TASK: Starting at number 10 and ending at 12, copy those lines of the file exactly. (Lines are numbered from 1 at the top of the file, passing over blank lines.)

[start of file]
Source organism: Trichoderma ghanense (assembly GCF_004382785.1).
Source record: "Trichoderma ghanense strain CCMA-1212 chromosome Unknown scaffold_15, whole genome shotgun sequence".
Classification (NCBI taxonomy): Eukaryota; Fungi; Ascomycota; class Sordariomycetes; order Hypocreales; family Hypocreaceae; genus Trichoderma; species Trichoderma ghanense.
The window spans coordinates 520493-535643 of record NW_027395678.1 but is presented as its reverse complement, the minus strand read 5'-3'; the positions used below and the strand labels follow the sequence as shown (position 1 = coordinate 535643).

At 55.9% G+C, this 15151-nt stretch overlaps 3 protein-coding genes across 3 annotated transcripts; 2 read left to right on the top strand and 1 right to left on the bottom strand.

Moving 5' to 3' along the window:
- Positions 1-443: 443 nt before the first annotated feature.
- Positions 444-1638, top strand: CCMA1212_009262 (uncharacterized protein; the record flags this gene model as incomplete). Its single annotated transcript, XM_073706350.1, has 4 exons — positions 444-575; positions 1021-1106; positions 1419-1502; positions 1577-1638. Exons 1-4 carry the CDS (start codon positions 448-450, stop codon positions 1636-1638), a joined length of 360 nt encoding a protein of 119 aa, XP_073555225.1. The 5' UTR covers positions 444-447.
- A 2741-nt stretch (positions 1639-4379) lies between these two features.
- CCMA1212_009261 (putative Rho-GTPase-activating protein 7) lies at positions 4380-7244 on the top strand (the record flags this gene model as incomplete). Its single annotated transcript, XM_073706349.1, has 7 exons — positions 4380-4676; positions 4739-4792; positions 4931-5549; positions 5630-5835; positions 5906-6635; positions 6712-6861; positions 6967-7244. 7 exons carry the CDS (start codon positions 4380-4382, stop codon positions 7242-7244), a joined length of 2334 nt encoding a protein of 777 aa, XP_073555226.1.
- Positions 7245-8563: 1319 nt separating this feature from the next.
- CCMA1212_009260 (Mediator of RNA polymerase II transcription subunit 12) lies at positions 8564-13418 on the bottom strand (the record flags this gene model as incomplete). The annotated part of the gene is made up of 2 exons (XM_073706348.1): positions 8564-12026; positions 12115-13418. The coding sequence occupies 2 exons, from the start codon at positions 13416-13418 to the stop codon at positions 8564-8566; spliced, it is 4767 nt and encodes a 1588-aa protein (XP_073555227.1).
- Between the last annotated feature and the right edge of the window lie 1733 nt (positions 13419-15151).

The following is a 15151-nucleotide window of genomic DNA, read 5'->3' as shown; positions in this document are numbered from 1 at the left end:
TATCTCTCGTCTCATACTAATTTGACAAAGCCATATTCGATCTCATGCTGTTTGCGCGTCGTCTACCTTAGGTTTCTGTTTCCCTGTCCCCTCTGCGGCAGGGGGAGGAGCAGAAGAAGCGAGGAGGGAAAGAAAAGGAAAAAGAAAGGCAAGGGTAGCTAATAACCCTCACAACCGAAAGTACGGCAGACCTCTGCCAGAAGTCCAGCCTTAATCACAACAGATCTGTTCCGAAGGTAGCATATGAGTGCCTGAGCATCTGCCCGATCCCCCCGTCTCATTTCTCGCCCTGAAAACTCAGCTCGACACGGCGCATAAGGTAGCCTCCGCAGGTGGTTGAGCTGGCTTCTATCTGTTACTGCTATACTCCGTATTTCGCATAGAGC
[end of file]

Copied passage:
- CCMA1212_009261 (putative Rho-GTPase-activating protein 7) lies at positions 4380-7244 on the top strand (the record flags this gene model as incomplete). Its single annotated transcript, XM_073706349.1, has 7 exons — positions 4380-4676; positions 4739-4792; positions 4931-5549; positions 5630-5835; positions 5906-6635; positions 6712-6861; positions 6967-7244. 7 exons carry the CDS (start codon positions 4380-4382, stop codon positions 7242-7244), a joined length of 2334 nt encoding a protein of 777 aa, XP_073555226.1.
- Positions 7245-8563: 1319 nt separating this feature from the next.
- CCMA1212_009260 (Mediator of RNA polymerase II transcription subunit 12) lies at positions 8564-13418 on the bottom strand (the record flags this gene model as incomplete). The annotated part of the gene is made up of 2 exons (XM_073706348.1): positions 8564-12026; positions 12115-13418. The coding sequence occupies 2 exons, from the start codon at positions 13416-13418 to the stop codon at positions 8564-8566; spliced, it is 4767 nt and encodes a 1588-aa protein (XP_073555227.1).